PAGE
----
Companies, when putting out job postings, will usually list out key skills that are essential to the position being advertised and applicants are expected to possess these skills if they want to stand a chance of getting hired.
These could either be hard or soft skills and oftentimes a combination of both. Knowing what these skills are and how to use them in your resume will help you stand out from among the seas of applicants competing with you for the same job.
In today's article, we'll be looking at definitions and examples of hard skills and soft skills, their differences and how to use them in your CV to help you secure that dream job.
Hard skills are also referred to as technical skills because they have to do with the training and knowledge that you have acquired either through your education or career.
For example, if you've worked as a teacher you must have learned how to prepare lesson notes and course outlines because it's a required skill every school teacher should possess. Also if you studied computer science, it is expected that you have coding skills.
For you to work in a particular industry, you need to have the right kind of technical skills that apply to that industry if you want to pass the interview and examination stage of the recruitment process and eventually get hired.
Some other examples of hard skills include:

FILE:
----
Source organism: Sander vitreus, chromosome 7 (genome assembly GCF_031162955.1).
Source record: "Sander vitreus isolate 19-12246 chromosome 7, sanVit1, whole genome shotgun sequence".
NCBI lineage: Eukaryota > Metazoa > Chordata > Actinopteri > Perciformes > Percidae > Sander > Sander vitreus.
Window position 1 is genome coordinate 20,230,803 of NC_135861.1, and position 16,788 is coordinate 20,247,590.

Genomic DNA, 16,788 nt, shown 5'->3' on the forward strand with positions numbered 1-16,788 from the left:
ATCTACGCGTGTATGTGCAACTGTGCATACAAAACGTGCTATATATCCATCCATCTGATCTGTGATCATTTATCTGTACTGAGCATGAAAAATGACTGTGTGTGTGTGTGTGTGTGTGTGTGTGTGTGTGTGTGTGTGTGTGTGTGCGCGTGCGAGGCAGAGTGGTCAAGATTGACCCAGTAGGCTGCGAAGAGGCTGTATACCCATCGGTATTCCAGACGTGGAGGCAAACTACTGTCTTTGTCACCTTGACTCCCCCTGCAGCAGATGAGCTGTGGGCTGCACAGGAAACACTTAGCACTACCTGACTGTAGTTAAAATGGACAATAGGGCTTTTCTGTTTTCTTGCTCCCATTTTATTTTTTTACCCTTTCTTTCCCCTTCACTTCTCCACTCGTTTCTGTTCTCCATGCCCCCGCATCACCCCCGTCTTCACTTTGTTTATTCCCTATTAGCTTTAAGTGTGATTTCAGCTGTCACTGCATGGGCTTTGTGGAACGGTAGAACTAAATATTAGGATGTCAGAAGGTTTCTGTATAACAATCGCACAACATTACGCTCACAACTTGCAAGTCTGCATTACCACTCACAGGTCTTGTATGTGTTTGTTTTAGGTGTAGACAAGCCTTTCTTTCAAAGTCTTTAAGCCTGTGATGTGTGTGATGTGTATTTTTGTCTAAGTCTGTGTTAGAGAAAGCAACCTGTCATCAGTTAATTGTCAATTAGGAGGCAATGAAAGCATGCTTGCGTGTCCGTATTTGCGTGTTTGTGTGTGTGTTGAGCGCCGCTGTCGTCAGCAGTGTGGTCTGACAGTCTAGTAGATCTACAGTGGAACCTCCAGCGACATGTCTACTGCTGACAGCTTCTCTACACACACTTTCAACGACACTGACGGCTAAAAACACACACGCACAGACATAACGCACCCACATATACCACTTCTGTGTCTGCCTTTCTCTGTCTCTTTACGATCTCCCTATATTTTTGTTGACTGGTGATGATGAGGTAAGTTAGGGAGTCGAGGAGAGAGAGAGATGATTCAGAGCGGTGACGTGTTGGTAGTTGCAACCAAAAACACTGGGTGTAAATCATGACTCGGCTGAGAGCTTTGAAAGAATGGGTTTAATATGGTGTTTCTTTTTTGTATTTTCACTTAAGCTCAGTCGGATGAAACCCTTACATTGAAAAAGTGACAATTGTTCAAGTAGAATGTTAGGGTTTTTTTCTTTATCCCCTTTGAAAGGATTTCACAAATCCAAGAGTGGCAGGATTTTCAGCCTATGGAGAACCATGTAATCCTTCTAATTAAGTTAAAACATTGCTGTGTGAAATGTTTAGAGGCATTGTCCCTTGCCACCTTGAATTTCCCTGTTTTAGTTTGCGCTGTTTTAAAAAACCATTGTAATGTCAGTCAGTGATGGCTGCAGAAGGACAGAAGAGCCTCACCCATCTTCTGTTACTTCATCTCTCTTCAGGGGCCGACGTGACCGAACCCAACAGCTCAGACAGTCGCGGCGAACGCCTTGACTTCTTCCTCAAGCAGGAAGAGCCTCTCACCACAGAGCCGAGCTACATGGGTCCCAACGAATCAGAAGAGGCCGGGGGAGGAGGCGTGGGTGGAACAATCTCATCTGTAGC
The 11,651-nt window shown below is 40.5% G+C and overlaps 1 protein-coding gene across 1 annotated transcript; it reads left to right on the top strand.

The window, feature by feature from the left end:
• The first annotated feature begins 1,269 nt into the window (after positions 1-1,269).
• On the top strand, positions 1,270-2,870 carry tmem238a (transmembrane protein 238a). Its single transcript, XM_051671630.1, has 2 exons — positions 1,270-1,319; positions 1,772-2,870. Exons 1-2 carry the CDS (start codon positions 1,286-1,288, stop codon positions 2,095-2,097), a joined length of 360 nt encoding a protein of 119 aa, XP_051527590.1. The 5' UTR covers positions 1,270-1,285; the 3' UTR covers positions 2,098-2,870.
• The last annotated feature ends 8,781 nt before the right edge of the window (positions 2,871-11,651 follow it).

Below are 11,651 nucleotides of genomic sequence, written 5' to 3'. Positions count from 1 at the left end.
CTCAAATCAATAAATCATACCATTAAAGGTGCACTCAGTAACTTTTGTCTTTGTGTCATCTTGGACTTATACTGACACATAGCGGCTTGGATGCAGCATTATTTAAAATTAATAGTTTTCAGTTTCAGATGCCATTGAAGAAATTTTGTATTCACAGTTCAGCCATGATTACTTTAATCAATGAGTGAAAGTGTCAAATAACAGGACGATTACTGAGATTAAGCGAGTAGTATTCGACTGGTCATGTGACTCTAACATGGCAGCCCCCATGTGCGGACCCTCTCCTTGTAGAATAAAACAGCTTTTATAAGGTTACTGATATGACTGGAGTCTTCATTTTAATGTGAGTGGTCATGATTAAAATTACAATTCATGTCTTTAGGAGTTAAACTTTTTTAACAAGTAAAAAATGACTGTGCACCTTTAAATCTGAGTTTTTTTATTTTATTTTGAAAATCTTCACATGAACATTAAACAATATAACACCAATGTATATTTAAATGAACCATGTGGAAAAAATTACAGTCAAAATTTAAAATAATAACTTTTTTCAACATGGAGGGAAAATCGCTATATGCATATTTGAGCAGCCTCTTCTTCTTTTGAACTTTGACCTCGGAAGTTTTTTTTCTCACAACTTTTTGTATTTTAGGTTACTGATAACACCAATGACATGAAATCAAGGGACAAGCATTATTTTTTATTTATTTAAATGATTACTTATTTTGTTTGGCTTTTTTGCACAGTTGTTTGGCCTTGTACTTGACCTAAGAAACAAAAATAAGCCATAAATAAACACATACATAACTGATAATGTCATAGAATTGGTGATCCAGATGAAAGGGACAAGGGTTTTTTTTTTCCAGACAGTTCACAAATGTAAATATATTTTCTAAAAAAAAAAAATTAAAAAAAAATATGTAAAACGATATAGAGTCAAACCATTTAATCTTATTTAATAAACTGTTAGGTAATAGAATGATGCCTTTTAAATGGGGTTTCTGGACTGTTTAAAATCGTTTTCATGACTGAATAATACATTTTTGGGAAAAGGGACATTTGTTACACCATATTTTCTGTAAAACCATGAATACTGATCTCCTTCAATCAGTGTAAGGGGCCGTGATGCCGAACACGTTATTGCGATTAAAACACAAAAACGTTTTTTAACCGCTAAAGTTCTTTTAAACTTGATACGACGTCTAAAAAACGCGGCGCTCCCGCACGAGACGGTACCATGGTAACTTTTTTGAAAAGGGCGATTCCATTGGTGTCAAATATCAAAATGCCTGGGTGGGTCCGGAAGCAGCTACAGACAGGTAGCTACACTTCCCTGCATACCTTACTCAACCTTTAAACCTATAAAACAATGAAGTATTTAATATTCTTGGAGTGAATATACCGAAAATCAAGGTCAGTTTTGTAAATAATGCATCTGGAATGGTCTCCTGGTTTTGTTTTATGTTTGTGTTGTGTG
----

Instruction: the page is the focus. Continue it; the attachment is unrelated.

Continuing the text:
Soft skills refer to your habits and character, how it affects your work and how you interact with others at work.
Soft skills are as important as hard skills for a successful career. While hard skills enable you to perform technical tasks and duties of a job, soft skills are necessary to create a functional and positive work environment.
We know that a positive work environment leads to more efficiency and productivity. This is why employers are constantly on the lookout for individuals with the right mix of hard and soft skills that are beneficial to the company's growth.
Effective communication, active listening, teamwork, and dependability are some key soft skills that most employers are after. A recent LinkedIn study shows that many employers would even prefer to pick a candidate with a stronger set of soft skills over hard skills because soft skills are difficult and take more time to develop.
However, even though adding soft skills to your resume can be huge leverage, not all soft skills are relevant for every role. Some soft skills are essential in certain roles and less important in others. For example, networking and negotiation skills are essential for marketing and sales roles but not relevant in medical-related careers.
Some other examples of soft skills include:
There are three ways we can examine the differences between hard skills and soft skills. They are:
People can acquire hard skills through formal training or education and on-the-job practice. While soft skills are developed through various personal and work experiences gathered over a long period of one's life. For example, HR managers can learn business management and administrative skills by attending a business school but may develop their leadership and collaboration skills from years of experience working with a volunteer group.